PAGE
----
Summer student injured helping father secure load on truck
An Ontario teen who injured himself on a company truck while in his own driveway is not entitled to workers’ compensation, the Ontario Workplace Safety and Insurance Board has ruled.
Jared Sterling, 18, worked as a summer student for Ferrell Builders’ Supply, a supplier of masonry and landscaping materials in Waterloo, Ont., in 2006 and 2007. Sterling was familiar with Ferrell through his father, who was a delivery truck driver for the company.
Jared worked as a yard helper, performing duties such as cleaning up the yard, assisting customers and processing orders. His normal working hours were 7 a.m. to 5 p.m.
On July 17, 2007, Jared’s father was assigned a delivery of a cube of bricks to Barrie the next morning. He asked for permission to take the dump truck with the bricks home that evening so he could leave directly from home in the morning and Ferrell agreed, with the instructions he was not to touch the truck once it was parked in the driveway.
When Jared’s father brought the truck home around 6 p.m., he discovered the load of bricks had shifted and wasn’t secure. He asked Jared and his older brother, who was not a Ferrell employee, to help fix the load.
The boys climbed onto the back of the truck to adjust the load of bricks. Once the task was finished, Jared’s father and brother climbed down, but Jared jumped off the side of the truck. He slipped and landed on his back and head in the driveway, damaging his spinal cord and making him a quadriplegic.
Jared and his mother filed a suit against the manufacturer of the dump truck, his father and Ferrell. The suit claimed Ferrell was vicariously liable because Jared was acting within the scope of his employment when he was injured. His father’s insurance company, Guarantee Company of North America, filed a request for a declaration that Jared was entitled to workers’ compensation benefits and therefore unable to file a civil action.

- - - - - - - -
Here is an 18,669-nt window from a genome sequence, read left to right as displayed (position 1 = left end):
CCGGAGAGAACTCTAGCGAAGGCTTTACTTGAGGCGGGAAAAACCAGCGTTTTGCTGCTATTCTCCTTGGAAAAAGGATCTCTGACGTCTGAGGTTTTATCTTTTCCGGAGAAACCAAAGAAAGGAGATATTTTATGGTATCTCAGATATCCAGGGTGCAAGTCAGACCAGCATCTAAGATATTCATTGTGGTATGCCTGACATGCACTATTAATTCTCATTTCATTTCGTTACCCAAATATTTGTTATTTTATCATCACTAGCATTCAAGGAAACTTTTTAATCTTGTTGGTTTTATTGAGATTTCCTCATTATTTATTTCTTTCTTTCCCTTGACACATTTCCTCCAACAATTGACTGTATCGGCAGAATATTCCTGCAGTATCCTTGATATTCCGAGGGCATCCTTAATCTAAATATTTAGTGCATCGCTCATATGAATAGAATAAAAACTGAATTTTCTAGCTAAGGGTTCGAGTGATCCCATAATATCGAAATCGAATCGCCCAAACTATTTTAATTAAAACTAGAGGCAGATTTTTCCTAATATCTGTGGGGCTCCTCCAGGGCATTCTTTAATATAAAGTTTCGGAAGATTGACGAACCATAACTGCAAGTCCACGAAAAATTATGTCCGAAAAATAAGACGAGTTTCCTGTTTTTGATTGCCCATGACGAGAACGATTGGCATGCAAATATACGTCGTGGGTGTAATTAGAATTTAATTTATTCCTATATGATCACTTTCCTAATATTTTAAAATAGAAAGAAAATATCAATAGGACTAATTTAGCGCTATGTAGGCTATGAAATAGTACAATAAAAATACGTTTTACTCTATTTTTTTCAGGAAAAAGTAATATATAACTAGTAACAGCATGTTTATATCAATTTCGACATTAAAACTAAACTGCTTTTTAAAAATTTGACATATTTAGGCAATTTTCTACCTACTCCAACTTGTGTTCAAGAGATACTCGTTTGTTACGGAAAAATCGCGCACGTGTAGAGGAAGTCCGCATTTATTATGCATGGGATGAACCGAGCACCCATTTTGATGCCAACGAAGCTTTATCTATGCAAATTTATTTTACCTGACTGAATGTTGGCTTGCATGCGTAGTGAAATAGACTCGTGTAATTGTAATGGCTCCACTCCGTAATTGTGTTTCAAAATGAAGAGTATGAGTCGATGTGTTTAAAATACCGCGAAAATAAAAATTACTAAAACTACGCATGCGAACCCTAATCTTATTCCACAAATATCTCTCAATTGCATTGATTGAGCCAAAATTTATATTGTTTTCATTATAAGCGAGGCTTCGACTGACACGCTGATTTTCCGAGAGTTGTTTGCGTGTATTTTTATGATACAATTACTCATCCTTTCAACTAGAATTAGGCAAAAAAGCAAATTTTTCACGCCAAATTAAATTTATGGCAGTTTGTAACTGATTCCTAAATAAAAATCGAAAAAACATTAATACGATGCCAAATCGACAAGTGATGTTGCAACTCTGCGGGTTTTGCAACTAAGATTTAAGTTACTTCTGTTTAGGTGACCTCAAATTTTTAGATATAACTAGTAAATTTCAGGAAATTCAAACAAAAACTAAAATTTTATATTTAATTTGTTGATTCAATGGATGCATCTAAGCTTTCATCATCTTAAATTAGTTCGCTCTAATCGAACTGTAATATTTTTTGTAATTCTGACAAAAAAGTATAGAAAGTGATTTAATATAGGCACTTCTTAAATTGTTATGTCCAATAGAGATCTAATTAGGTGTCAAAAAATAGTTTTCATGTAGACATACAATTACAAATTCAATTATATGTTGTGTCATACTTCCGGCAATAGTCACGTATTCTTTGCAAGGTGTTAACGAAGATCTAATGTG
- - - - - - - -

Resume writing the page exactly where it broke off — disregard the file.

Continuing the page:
The tribunal found Jared had fixed hours of work and a fixed place of employment at the yard and the accident happened outside of both. However, it acknowledged the activity he was performing when he was injured was tied to his work and was something he occasionally did as part of his job.
The tribunal found Jared was not acting in the course of his employment when he helped his father secure the load of bricks in the truck. Though his father also worked for Ferrell, he was not Jared’s direct supervisor and in this case, he was acting as a son helping his father. It noted Jared had helped his father with the truck previously before he became a Ferrell employee. He also wasn’t paid for the work and Ferrell received no direct benefit from his actions. Therefore, the accident didn’t happen in the course of his employment, Jared wasn’t entitled to workers’ compensation benefits and he was free to commence a civil action.
“The activity at the time of the accident was predominantly personal in character,” said the tribunal. “The accident occurred outside of his normal working hours, without remuneration, and away from the workplace premises.” See Ontario Workplace Safety and Insurance Appeals Tribunal Decision No. 2508/09 (Jan. 20, 2010), R. McCutcheon V-Chair (Ont. W.S.I.A.T.).